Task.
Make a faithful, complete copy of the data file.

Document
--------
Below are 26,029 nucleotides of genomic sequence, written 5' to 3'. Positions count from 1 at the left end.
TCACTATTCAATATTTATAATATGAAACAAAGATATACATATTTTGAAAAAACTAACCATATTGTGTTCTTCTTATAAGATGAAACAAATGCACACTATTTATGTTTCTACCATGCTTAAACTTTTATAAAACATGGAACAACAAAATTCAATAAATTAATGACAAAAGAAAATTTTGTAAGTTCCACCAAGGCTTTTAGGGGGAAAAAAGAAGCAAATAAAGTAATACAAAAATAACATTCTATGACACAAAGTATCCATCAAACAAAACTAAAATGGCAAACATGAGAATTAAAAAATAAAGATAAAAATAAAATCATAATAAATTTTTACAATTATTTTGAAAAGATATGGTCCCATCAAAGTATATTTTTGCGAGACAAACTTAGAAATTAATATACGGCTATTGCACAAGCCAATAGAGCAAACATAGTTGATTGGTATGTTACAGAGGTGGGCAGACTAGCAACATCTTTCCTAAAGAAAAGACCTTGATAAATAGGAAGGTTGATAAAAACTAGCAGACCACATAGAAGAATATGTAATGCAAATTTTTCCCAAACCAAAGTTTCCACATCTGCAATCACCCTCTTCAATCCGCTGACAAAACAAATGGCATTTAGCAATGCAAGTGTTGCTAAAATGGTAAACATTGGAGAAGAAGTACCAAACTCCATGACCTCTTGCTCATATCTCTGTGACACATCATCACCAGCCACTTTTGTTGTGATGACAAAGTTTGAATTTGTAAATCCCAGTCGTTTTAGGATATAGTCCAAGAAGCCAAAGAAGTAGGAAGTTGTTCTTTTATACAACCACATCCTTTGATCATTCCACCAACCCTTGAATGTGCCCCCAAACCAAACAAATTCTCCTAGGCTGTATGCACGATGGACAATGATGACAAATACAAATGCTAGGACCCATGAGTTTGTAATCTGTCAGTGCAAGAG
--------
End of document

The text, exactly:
Below are 26,029 nucleotides of genomic sequence, written 5' to 3'. Positions count from 1 at the left end.
TCACTATTCAATATTTATAATATGAAACAAAGATATACATATTTTGAAAAAACTAACCATATTGTGTTCTTCTTATAAGATGAAACAAATGCACACTATTTATGTTTCTACCATGCTTAAACTTTTATAAAACATGGAACAACAAAATTCAATAAATTAATGACAAAAGAAAATTTTGTAAGTTCCACCAAGGCTTTTAGGGGGAAAAAAGAAGCAAATAAAGTAATACAAAAATAACATTCTATGACACAAAGTATCCATCAAACAAAACTAAAATGGCAAACATGAGAATTAAAAAATAAAGATAAAAATAAAATCATAATAAATTTTTACAATTATTTTGAAAAGATATGGTCCCATCAAAGTATATTTTTGCGAGACAAACTTAGAAATTAATATACGGCTATTGCACAAGCCAATAGAGCAAACATAGTTGATTGGTATGTTACAGAGGTGGGCAGACTAGCAACATCTTTCCTAAAGAAAAGACCTTGATAAATAGGAAGGTTGATAAAAACTAGCAGACCACATAGAAGAATATGTAATGCAAATTTTTCCCAAACCAAAGTTTCCACATCTGCAATCACCCTCTTCAATCCGCTGACAAAACAAATGGCATTTAGCAATGCAAGTGTTGCTAAAATGGTAAACATTGGAGAAGAAGTACCAAACTCCATGACCTCTTGCTCATATCTCTGTGACACATCATCACCAGCCACTTTTGTTGTGATGACAAAGTTTGAATTTGTAAATCCCAGTCGTTTTAGGATATAGTCCAAGAAGCCAAAGAAGTAGGAAGTTGTTCTTTTATACAACCACATCCTTTGATCATTCCACCAACCCTTGAATGTGCCCCCAAACCAAACAAATTCTCCTAGGCTGTATGCACGATGGACAATGATGACAAATACAAATGCTAGGACCCATGAGTTTGTAATCTGTCAGTGCAAGAG